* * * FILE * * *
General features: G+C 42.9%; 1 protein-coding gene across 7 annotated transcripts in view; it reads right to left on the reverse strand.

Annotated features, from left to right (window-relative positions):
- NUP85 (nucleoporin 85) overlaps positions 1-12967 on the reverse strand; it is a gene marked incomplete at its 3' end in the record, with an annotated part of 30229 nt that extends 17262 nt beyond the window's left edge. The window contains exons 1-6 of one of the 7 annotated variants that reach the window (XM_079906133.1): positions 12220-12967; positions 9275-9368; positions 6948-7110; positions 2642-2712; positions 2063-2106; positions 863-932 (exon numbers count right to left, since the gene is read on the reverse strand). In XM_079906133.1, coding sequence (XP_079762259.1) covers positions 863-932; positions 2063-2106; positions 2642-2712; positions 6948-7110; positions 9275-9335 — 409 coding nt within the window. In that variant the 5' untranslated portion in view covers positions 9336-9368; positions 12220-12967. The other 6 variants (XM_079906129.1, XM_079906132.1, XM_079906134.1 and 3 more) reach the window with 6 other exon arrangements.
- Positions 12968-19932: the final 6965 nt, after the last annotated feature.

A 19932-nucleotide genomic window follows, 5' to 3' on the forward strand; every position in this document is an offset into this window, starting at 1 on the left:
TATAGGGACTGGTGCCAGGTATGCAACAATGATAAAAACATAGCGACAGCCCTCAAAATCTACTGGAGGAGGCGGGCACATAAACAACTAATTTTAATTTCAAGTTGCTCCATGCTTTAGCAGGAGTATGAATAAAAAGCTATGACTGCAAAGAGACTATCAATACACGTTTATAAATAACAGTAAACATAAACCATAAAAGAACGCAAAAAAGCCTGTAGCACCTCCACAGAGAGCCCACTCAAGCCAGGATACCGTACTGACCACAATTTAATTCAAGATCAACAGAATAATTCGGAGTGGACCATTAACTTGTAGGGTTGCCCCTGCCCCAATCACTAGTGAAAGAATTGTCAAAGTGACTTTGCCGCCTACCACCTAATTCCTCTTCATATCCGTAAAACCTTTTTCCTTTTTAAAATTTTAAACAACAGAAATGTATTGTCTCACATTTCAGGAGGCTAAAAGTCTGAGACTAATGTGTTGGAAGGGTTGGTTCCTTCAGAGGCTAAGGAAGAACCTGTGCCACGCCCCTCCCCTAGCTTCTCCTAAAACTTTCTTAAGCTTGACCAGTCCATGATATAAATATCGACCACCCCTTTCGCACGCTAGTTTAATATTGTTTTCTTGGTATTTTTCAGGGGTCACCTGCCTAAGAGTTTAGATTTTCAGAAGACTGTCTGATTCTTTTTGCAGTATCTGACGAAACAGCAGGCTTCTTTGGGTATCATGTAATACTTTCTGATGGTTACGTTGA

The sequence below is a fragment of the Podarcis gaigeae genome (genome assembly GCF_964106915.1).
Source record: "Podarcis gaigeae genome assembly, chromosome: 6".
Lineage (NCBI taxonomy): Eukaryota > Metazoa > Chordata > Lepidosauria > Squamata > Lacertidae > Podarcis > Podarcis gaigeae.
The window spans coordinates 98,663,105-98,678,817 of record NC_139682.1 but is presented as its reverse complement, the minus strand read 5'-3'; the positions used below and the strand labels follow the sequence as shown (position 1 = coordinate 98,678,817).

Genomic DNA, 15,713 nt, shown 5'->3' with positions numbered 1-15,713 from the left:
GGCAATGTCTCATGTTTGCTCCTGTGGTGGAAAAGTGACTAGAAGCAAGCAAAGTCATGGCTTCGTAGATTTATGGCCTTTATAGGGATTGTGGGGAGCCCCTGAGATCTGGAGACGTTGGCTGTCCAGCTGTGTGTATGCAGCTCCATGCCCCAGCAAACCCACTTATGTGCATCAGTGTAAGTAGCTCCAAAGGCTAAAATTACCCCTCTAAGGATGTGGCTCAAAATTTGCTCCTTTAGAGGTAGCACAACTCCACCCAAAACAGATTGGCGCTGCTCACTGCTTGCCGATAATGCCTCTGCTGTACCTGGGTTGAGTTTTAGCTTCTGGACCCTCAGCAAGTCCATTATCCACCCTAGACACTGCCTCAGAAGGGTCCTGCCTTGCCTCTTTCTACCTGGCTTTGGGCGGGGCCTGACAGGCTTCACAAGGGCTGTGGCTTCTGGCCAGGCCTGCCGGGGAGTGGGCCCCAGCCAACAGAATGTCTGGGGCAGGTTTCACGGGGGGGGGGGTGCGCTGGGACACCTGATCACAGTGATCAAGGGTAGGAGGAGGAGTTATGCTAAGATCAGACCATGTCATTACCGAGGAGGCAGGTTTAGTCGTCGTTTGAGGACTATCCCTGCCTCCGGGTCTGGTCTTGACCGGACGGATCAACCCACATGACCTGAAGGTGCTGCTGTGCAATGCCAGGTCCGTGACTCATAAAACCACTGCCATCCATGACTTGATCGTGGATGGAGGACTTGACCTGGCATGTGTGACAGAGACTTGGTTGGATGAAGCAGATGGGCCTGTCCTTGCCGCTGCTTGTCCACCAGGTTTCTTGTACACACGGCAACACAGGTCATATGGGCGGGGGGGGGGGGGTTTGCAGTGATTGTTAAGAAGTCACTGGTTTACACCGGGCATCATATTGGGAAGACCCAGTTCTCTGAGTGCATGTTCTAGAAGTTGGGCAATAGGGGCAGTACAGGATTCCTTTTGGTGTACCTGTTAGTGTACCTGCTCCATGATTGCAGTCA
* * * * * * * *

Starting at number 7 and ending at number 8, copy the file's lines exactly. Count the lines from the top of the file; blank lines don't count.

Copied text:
The sequence below is a fragment of the Podarcis gaigeae genome (genome assembly GCF_964106915.1).
Source record: "Podarcis gaigeae genome assembly, chromosome: 6".